Thirty-nine delegates signed the United States Constitution in September 1787, but three refused to. George Mason, Edmund Randolph, and Elbridge Gerry were against the final draft of the document, Gerry included even though he had chaired the committee that had produced the Great Compromise. Campaigning in his native Massachusetts, the former Revolutionary who had previously served in the Continental Congress among the Boston delegation of John Adams, John Hancock, and Samuel Adams arguing stridently for Independence, Gerry denounced the un-amended governing principles as “full of vices.”

He was not alone in is opposition, as throughout the country there was a great debate more so about what was missing from it. Several of the states ratified it anyway, but on the explicit condition that it be amended with what became the Bill of Rights. James Madison, who drafted most of the text, wrote out 19, drawing from the Virginia Declaration of Rights largely written by George Mason. Madison proposed them to Congress on June 8, 1789; the House affirming 17, the Senate 12.

The final ten were ratified on December 15, 1791, two and a quarter centuries ago last week. One of the final 12 that was rejected by the states, the original unratified Second Amendment (Congress could not change their pay until an election took place), was actually added as the 27th in 1992 over two hundred years later. Though that proposed item is an obscure political, historical reference, we know very well what became the actual Second, as the First, but also perhaps the Fifth.

The Fifth Amendment decrees, “No person shall be…deprived of life, liberty, or property, without due process of law; nor shall private property be taken for public use, without just compensation.” Private property is central in this amendment because private property was understood then as a central check not just on government but as the primary tangible instrument of freedom. There was and is everything a man might think up and dream, but what he could do with such endeavors is as important in the plying of a just and stable social arrangement.

John Adams once wrote, “The moment the idea is admitted into society, that property is not as sacred as the law of God, and that there is not a force of law and public justice to protect it, anarchy and tyranny commence.” George Mason himself had declared, “Frequent interference with private property and contracts, retrospective laws destructive of all public faith, as well as confidence between man and man, and flagrant violations of the Constitution must disgust the best and wisest part of the community, occasion a general depravity of manners, bring the legislature into contempt, and finally produce anarchy and public convulsion.”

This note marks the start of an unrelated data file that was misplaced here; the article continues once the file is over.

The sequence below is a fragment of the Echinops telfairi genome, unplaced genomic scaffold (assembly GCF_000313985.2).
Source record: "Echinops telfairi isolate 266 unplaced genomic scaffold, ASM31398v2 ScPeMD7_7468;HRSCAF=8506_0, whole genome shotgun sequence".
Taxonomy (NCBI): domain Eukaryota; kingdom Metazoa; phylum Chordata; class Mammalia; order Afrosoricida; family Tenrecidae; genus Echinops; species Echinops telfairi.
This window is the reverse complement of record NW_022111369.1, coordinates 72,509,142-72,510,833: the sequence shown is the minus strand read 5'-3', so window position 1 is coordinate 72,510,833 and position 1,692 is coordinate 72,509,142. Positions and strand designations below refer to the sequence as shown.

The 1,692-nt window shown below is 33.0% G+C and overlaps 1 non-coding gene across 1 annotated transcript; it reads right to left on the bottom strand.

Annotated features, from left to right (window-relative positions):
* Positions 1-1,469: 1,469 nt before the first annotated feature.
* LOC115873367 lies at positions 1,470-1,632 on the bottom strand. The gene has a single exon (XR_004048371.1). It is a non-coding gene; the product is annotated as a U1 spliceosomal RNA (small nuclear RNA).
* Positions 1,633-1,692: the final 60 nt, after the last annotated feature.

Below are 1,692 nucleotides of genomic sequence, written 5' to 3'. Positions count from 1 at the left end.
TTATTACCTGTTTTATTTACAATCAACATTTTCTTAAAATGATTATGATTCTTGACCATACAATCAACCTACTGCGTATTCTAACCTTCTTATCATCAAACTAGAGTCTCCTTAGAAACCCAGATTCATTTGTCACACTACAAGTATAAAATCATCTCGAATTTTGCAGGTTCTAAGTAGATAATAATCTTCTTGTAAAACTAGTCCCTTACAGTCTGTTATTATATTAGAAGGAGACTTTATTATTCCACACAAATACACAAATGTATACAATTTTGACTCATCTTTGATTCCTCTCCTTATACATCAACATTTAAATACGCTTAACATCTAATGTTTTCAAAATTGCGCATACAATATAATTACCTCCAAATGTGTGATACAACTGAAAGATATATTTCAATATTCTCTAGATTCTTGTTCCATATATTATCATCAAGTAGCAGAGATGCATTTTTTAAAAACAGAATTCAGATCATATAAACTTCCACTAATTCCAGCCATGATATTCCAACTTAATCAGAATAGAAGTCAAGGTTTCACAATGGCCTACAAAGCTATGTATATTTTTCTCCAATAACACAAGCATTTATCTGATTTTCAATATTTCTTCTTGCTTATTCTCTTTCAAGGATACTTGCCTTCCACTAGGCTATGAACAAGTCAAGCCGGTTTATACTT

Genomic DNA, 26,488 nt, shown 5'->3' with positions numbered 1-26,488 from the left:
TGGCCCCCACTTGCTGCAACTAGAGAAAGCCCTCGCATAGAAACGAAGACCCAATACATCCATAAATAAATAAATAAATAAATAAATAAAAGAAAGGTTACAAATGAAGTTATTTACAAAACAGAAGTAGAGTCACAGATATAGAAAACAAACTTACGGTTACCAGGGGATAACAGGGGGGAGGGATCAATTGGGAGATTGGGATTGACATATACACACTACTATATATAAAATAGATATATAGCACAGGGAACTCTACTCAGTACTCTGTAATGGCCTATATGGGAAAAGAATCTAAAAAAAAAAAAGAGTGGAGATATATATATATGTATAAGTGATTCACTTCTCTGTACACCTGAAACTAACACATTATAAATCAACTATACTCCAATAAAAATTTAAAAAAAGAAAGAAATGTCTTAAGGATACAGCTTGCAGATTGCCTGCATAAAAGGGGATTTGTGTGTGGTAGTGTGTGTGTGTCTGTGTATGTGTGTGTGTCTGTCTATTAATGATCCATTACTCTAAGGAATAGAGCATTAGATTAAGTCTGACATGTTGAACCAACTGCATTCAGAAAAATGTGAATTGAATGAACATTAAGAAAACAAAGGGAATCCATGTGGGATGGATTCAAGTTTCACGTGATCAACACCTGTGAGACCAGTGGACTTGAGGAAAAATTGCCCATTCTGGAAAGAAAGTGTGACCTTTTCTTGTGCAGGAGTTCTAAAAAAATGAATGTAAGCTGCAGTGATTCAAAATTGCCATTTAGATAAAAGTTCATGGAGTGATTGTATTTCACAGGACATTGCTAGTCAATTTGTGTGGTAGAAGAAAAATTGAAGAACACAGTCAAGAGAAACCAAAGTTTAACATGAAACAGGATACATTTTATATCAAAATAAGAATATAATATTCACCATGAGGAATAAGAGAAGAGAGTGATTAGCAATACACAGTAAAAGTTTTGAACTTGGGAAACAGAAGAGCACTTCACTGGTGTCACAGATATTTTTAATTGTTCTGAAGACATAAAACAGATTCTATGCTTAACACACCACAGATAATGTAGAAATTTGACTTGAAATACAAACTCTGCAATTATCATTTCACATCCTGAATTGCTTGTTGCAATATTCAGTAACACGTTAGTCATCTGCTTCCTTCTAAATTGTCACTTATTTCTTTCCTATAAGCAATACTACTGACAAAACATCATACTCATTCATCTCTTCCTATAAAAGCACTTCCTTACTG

It wasn’t just the Founding Fathers who called private property the “bedrock of capitalism”, though of course they never used those terms invented later, as it had been very well understood especially as an outgrowth of the Enlightenment. Winston Churchill, the greatest of English statesmen, said in the 20th century that:

Personally I think that private property has a right to be defended. Our civilisation is built up on property, and can only be defended by private property.

As private property defines capitalism and freedom, it offends collectivism and socialism. Friedrich Engels wrote, “the slave frees himself when, of all the relations of private property, he abolishes only the relation of slavery and thereby becomes a proletarian; the proletarian can free himself only by abolishing private property in general.” Hippy folksinger and little “c” communist Pete Seeger suggested, “In a world of private property, if something isn’t owned by somebody, it’s going to be misused by somebody else.”